Each Thursday, our copy of ‘The Tough Guide to Fantasyland’ in hand, we shall tour the mystical countryside looking for adventure and fun (and tropes) from all over fantasy.
This week’s topic is TRAVELING FOLK
TRAVELING FOLK are quite common. They are of two kinds: Land travelers and River travelers.
These people are merry, colourfully dressed, dishonest, and knowledgeable…they will cheat you, cure your wounds, and hustle you off to the cart of their oldest lady who will tell you something about the future you need to know.
Tough week this time around, more than once I was skimming books to figure out actual names. I took the traveling traders path for the most part, be interesting to see where others went with this one.
Edema Ruh– The Name of the Wind by Patrick Rothfuss –Travelling folk, known as entertainers but barely tolerated in most towns. The land’s language has several insulting terms based around their name. And of course if something goes wrong there is one marginalized group of people who will quickly have a finger pointed in their direction.
The Name of the Wind is a book that really doesn’t follow the faux-Europe path in most cases but the Ruh do have a pretty specific inspiration. I shan’t insult my readers by assuming they can’t figure the reference out on their own.
Mage’s Blood by David Hair – Ok I am the laziest man alive but come on, these books are a thousand pages each. I honestly can’t remember what the Romani like people are called in this one. But The Moontide Quartet is unapologetic in its Earth allusions so of course there is a wandering tribe that is marginalized and does its best to survive in a hostile land. This will be a pattern.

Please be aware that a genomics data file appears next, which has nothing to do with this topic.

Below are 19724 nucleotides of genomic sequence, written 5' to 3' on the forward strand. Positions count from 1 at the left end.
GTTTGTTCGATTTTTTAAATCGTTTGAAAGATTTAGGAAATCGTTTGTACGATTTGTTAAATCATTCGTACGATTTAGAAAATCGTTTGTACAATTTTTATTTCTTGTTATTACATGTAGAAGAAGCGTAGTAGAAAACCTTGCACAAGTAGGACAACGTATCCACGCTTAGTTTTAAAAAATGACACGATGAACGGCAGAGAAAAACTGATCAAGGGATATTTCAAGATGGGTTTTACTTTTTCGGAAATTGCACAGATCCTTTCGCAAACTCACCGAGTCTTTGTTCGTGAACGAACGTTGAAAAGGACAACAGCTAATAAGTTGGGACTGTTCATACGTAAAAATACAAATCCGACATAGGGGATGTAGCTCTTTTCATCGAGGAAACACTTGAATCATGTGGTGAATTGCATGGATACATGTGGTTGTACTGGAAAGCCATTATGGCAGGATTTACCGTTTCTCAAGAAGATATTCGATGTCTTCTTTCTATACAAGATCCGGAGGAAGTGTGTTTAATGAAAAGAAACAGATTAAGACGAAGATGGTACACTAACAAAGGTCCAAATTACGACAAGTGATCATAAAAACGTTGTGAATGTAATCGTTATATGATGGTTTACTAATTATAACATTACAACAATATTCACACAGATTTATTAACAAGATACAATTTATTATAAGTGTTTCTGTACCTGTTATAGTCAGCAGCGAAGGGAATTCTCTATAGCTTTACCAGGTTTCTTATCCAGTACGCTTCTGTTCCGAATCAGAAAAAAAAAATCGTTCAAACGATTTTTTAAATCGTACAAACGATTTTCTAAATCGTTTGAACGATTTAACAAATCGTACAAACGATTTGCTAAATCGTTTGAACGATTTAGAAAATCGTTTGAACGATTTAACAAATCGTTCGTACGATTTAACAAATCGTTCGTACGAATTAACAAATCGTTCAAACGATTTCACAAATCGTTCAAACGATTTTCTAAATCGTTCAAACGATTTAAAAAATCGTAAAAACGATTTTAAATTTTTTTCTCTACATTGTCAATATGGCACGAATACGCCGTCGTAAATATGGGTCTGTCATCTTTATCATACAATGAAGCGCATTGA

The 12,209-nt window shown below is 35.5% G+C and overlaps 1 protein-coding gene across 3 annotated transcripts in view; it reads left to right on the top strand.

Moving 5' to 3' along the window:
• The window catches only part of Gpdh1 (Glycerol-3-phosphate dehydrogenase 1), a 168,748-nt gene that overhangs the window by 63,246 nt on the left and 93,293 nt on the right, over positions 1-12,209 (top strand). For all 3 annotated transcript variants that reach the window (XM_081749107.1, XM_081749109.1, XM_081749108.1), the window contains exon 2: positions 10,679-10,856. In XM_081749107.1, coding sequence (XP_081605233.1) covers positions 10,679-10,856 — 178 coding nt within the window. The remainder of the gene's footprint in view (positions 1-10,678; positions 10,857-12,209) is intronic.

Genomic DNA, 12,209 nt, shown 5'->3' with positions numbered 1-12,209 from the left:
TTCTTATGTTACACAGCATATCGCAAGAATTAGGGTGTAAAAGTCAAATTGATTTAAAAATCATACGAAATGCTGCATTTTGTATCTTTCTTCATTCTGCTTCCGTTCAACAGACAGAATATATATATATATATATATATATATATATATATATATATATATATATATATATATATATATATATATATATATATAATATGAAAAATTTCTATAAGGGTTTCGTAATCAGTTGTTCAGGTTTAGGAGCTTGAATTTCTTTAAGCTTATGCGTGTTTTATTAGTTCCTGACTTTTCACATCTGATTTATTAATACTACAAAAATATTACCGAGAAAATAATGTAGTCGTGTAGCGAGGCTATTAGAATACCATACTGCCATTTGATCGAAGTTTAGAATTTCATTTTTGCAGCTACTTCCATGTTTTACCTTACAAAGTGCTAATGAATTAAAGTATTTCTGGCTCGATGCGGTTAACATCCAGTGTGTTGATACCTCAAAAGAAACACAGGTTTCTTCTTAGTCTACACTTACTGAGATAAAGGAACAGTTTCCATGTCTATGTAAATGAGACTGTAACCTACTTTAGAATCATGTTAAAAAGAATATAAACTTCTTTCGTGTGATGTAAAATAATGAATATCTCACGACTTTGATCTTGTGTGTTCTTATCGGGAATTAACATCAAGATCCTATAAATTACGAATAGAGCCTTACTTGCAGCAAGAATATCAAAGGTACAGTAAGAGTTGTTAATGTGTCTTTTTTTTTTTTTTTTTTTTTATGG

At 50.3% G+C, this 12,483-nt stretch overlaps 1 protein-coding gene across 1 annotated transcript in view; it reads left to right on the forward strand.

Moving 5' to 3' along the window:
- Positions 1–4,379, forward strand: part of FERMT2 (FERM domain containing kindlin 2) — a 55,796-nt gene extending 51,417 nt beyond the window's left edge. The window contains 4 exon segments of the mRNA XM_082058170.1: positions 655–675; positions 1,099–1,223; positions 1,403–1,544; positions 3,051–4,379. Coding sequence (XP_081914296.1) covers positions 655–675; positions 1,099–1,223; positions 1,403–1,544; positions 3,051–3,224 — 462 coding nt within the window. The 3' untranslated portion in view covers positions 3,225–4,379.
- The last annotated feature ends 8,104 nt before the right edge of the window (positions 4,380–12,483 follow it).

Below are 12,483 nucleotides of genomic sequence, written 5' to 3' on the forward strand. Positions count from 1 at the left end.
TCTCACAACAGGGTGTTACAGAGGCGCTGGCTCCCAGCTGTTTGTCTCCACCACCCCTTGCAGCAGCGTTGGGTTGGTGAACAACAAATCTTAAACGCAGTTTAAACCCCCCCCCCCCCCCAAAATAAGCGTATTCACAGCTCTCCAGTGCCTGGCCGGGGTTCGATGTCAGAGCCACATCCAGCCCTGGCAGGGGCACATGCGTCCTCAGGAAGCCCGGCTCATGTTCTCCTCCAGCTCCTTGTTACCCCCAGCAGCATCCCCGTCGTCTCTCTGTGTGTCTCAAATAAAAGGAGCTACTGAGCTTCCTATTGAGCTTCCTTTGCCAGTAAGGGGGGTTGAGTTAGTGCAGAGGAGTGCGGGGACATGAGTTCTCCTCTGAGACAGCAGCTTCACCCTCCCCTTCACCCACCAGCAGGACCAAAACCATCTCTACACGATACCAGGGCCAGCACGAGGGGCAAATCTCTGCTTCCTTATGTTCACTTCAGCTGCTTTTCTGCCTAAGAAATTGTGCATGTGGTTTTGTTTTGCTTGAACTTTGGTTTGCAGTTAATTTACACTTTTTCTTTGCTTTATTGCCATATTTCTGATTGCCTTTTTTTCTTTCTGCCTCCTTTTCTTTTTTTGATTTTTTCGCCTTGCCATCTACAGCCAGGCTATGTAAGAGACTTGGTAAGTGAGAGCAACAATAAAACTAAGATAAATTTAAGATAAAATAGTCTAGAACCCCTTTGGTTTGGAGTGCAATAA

Zoons–Equal Rites by Terry Pratchett- Travelling traders who roam the rivers trading, we first meet the Zoons when young Esk sneaks aboard on one of their vessels. Unique to the land because they have absolutely no ability to lie or detect untruths; every word is taken quite literally. Should be a hell of a disadvantage but luckily they have an honored position for those who are born a bit different.
Liars are honored in Zoon society because they are the ones who give their people a chance. Esk helps them out for a short time, especially when people want to pass off pretty glass as something else entirely.
Hey a group that isn’t completely marginalized. Perhaps a new pattern?
Tuatha’an – Wheel of Time by Robert Jordan – I only read Eye of the Word so someone else can tell me if the tinkers (had to look up the Tuatha’an name, only remembered them as tinkers) show up in the rest of the series. But true to the pattern they are often accused of theft, not thought of well in the larger community, and generally get the short end of the stick.
Hey Wheel of Time fans, do they ever find their lost song?
Ryn– New Jedi Order – Space traders who are considered…. You know what. It doesn’t fucking matter. Because the whole New Jedi Order has been thrown out of canon and therefore doesn’t exist. So just ignore this last example if you will.
Join us next week as we look at KINGS
KINGS come in four kinds: Puppet Kings, Bad Kings, Good Kings (rare), and Long Lost Kings.
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As always thanks for joining, feel free to join along at any time, and please check out my fellow travelers!